3D printing creates molds for droplet microfluidic chips
Using 3D printing, researchers developed complex 3D poly-di-methyl-siloxane (PDMS) chips for droplet microfluidics.
Using 3D printing, researchers at the Leibniz Institute for Natural Product Research and Infection Biology (Jena, Germany) have developed complex 3D poly-di-methyl-siloxane (PDMS) chips for droplet microfluidics out of 3D glass molds fabricated with FEMTOprint (Muzzano, Switzerland) technology. This direct-writing process allows sub-micrometric resolution for developing microfluidic designs with multiple levels of continuously changing heights and complex 3D shapes. Together with the simplicity of PDMS replica molding, this approach has provided an accessible solution for specialized and non-specialized labs to customize microfluidic experimentation and expand the experiment possibilities.
3D glass molds integrate the advantages of high-resolution prototyping with the ease of production and replication offered by soft lithography. It also facilitates manufacturing of multilevel structures, even with the generation of ramps (gradients of confinement), which greatly improved key droplet microfluidic operations. This technique enables novel possibilities that can be exploited not only with droplets, but in many other microfluidics applications.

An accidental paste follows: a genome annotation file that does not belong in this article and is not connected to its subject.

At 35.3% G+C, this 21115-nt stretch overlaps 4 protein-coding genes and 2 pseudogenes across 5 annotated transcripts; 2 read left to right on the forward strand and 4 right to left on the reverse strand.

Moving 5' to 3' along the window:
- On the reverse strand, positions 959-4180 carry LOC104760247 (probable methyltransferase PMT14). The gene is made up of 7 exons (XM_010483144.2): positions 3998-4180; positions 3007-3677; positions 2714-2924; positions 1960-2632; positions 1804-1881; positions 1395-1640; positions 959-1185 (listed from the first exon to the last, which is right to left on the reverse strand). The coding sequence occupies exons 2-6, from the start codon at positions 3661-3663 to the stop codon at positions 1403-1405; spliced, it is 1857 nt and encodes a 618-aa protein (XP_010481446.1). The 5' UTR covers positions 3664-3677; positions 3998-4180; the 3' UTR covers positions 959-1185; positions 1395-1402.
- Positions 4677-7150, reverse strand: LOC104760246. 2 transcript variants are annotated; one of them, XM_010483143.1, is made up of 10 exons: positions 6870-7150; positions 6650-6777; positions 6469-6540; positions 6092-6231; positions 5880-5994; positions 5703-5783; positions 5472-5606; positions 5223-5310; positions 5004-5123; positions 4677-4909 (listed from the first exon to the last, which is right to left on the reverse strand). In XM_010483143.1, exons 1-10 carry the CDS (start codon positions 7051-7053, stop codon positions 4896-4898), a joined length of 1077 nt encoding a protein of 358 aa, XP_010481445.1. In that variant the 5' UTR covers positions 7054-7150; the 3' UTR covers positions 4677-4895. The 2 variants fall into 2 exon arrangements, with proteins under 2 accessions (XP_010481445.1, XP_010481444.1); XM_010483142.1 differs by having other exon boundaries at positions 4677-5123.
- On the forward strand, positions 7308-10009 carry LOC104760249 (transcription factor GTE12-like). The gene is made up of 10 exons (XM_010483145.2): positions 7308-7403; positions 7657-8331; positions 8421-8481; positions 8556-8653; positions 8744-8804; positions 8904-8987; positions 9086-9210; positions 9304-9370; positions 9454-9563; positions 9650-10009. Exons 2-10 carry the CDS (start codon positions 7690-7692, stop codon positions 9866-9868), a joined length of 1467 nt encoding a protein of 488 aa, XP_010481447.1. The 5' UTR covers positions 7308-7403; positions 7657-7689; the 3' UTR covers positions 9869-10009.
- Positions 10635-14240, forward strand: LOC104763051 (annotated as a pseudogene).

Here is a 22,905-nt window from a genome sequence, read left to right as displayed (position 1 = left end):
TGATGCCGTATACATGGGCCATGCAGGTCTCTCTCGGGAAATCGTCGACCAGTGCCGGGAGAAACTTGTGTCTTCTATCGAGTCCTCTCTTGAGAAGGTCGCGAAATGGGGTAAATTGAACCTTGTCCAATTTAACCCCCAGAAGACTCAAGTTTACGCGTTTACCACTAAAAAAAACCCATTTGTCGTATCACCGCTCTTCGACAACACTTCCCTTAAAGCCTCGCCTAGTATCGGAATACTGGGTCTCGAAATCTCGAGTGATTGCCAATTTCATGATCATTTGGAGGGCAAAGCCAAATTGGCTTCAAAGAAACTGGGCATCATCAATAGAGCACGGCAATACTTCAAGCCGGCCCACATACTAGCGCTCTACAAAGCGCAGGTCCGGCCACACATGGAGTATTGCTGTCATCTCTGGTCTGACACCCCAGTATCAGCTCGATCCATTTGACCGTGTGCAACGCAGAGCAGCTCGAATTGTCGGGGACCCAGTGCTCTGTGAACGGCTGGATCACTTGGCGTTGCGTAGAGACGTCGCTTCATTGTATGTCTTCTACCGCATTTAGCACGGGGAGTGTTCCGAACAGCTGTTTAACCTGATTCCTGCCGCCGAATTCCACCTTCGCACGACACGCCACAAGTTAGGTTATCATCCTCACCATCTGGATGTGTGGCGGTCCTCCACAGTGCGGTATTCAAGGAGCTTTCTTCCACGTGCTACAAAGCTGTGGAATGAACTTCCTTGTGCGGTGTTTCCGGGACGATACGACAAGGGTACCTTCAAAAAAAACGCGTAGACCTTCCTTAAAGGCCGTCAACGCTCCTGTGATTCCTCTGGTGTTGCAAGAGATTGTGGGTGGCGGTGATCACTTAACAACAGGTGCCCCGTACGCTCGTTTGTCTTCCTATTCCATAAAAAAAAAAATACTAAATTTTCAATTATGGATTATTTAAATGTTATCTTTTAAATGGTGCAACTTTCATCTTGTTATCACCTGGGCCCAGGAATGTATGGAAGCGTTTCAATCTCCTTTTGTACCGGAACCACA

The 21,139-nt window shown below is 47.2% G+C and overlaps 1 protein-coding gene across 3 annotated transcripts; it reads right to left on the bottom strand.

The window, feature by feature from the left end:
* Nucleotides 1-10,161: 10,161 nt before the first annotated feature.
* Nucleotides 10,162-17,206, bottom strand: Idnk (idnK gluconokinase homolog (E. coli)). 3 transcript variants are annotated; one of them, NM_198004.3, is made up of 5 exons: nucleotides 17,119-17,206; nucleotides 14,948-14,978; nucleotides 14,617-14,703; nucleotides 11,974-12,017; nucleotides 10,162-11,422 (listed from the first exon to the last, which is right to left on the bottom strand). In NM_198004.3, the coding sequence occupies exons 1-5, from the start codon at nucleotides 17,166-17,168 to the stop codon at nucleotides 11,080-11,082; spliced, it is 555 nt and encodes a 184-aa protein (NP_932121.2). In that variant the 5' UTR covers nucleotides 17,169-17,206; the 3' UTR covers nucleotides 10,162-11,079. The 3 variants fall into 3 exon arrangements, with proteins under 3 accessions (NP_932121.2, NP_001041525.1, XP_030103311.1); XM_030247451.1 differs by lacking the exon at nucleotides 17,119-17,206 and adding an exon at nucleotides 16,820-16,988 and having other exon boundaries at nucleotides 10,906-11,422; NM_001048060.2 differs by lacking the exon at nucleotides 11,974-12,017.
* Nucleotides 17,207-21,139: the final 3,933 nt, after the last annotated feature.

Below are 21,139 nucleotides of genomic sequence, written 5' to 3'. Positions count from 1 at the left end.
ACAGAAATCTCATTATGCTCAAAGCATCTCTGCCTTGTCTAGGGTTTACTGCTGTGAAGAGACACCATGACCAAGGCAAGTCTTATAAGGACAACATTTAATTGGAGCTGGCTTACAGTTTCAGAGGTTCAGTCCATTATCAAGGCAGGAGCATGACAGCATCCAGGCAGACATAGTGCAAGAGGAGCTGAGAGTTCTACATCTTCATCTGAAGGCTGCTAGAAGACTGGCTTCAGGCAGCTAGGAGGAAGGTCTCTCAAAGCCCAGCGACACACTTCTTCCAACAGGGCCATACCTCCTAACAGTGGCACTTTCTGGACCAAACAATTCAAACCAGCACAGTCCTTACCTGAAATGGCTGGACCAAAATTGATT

Production of a PDMS chip from 3D glass molds shows construction of the 3D CAD model (a), fabrication of a glass master mold with femtosecond laser machining (b), soft-lithographic production of a PDMS mold (blue) from the glass master mold (c), and plasma bonding of PDMS stamp to an object slide (d). (Courtesy: Leibniz Institute/M. Tovar)
The 3D glass structures present a negative part. It is also possible to bond them to glass or a PDMS slab for direct usage as chips, thus allowing utilization of structures that cannot be reproduced with replica molding (for example, microstructures in the channels or optical elements like waveguides, mirrors, filters, and lenses). Given these possibilities, chip fabrication is no longer the bottleneck for the adoption of microfluidic approaches—especially by non-microfluidic labs—but rather an opportunity for the implementation of novel functionalities. FEMTOprint technology significantly expands the experimental capabilities of the droplet microfluidic chip. It allows direct fabrication of multilevel structures such as droplet traps for prolonged observation and optical fiber integration for fluorescence detection.
Droplet trapping chip for prolonged observation and imaging, including differently shaped chambers of variable depth. (Courtesy: Leibniz Institute/M. Tovar)
As the required gradual and/or large changes in channel depth can be easily and more precisely manufactured with this approach, the mold features 192 nozzles packed in a design measuring 25 mm long and 4 mm wide, including all inlets and outlets, generating monodisperse droplets ~70 µm. The structure can be easily scaled to contain 1000 nozzles in a 6.5 cm structure.